What do You do When Feel Unhappy? Everyone has days when they feel down. What do you find helps you on those gloomy days? Do you go out for a meal? Maybe see a new movie? Visit a friend? Take a walk? Do you get a buzz from jogging or going to the gym? Maybe you find it energizing to go shopping. Or perhaps you treat yourself to an ice tea with friends to overcome your unhappiness. We all have our preferred methods to shake off a dreary day. Sometimes those things are enough to make us feel better in the moment. But science tells us something interesting about achieving real happiness. Right now, scientists are in the process of showing us how happiness can only come to us through internal change and positive daily habits. Other things might lift our moods for the moment, and that’s not a bad thing to do. But real, lasting happiness doesn’t come from keeping up with the latest movies or sharing a round of cocktails or beer with friends. Learn Meditation as a Happiness Habit Consider the research by Richard Davidson, a neuroscientist at the University of Wisconsin and Jon Kabat-Zinn from the University of Massachusetts Medical Centre. The study involved 41 stressed, but otherwise healthy, individuals working in a biotechnology firm in Wisconsin. 25 participants were taught mindful meditation, in which you focus on what you’re experiencing in the present moment, such as emotions, thoughts, and other sensations. The group of 25 met for a few hours each week to learn mindful meditation. Each member of the group was also asked to meditate at home using a guided meditation for one hour per day. Then after six weeks of training, all attended a meditation retreat. The other 16 were held as a control group and did not receive meditation training until the study was completed. After eight weeks, researchers collected data on brain function in areas that activate when we feel positive and happy. The results confirmed that the participants who were taught meditation had increased brain function in these areas as well as a measurable boost in their immune systems. Not only did using their minds help these study subjects feel happier, it also helped their bodies become healthier, too! Not for You? Try this! You think meditation is not for you? You’ve tried it a few times and it didn’t work for you? You’ve read the research but you are just too busy or active? That’s what I thought, and then I learned that there are many ways to meditate. If you can breathe, you can meditate! I have explored different ways of meditating that fit with my “excited” personality and my favorite is walking meditation. I even have downloaded a guided walking meditation app from here. You can learn more on how to increase happiness in my book, 21 Days to Happiness. Chapter 18 guides you through setting up your own simple daily meditation practice. Try it today! [...]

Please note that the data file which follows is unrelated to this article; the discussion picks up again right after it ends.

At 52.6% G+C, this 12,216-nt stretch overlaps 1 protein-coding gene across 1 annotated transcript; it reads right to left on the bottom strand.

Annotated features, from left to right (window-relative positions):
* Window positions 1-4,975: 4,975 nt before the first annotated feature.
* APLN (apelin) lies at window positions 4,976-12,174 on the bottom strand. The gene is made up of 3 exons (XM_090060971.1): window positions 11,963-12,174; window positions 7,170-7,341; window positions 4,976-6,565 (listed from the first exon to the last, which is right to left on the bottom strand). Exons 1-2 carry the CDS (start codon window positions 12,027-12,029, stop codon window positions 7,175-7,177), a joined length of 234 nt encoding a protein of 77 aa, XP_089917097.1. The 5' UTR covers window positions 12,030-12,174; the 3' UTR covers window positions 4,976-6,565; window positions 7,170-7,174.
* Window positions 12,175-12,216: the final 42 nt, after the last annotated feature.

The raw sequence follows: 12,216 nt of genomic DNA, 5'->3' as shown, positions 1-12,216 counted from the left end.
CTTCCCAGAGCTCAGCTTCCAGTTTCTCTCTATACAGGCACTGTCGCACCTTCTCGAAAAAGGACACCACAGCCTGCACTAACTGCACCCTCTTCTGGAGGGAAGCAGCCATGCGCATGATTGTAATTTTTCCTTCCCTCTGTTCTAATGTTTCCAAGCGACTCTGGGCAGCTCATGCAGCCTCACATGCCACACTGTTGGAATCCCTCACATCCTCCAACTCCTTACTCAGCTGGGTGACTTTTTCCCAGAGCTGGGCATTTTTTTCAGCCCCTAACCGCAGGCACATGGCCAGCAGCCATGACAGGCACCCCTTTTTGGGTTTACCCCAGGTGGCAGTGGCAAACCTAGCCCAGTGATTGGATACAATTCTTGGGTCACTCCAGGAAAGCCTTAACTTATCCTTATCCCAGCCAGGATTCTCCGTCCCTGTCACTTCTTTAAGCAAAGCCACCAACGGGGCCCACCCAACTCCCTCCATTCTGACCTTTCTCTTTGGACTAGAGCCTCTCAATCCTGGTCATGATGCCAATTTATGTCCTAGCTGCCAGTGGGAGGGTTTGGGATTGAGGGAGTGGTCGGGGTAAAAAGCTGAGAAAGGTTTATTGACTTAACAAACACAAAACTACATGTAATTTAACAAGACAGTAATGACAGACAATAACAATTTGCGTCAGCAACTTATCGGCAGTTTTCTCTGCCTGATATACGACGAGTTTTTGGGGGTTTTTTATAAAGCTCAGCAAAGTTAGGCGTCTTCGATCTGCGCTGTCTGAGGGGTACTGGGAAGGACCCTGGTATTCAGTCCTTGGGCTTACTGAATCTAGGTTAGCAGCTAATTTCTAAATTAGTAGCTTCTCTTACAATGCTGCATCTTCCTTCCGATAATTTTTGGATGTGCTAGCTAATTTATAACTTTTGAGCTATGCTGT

Did you know that... "Studies show that 70% - 80% of change initiatives in organizations fail" -John Kotter As an organizational psychologist, I can tell you that this alarming failure rate is often attributed to the human factor! Here are 3 classical myths that I frequently deal with in my practice. Myth #1 - It is important to communicate the information in groups Several organizations formulate a communications plan and focus on presenting the changes in information sessions to employees. The goal is to deliver the same message to all employees so they can hear it at the same time and in the same way, minimizing misinterpretations and rumors. Warning!! This often has the opposite effect. Within a group, many people avoid speaking and asking questions. I often say "after every meeting, there's a meeting ... it's the real meeting ... the bosses are not invited and employees really say what they think! " What to do? Alternate your modes of communication: large groups, small groups, and individual meetings. Myth #2 - Focus on the benefits of change It is clear that it is important to present the reasons that motivated our organization to implement the change as well as the benefits deriving from the change. We want this to be positive, right? Warning!! Managing change is not about selling. If we talk too much about the positive without addressing the obstacles and potential difficulties, we give the impression of not understanding or care about the impacts and people will be suspicious. What to do? Present a realistic portrait from the start. There are always pros and cons associated with a decision; if you are aware of these, then they must be pointed out. Solutions can be found by working collaboratively. Myth #3 - We must organize meetings when we have NEW information to share We all know that organizing follow-up meetings while implementing change is important. Often, we wait for new information to share before organizing a meeting so that the communication is relevant and value-added. Warning!! The less we communicate in times of change, the less we manage the information. Every day, people are discussing the changes. If we do not plan for frequent dialogue, disinformation and rumors will take over. What to do? Schedule periodic meetings and hold them regardless...whether there is something new to discuss or not. If we cancel a meeting because we are waiting for answers or because there is not much new to discuss ... people will worry. It is better to have short frequent regular meetings and ask people to share where they are, their successes, obstacles, etc. Looking for More Leadership Tools? Get started today with our Leadership Assessment and Development Tool, a test which will help you maximize your leadership impact. The test reveals your strengths and weaknesses and then provides you with a focused development plan, including exercises, which will lead to huge increases in performance. Invest in your leadership potential by taking the test today!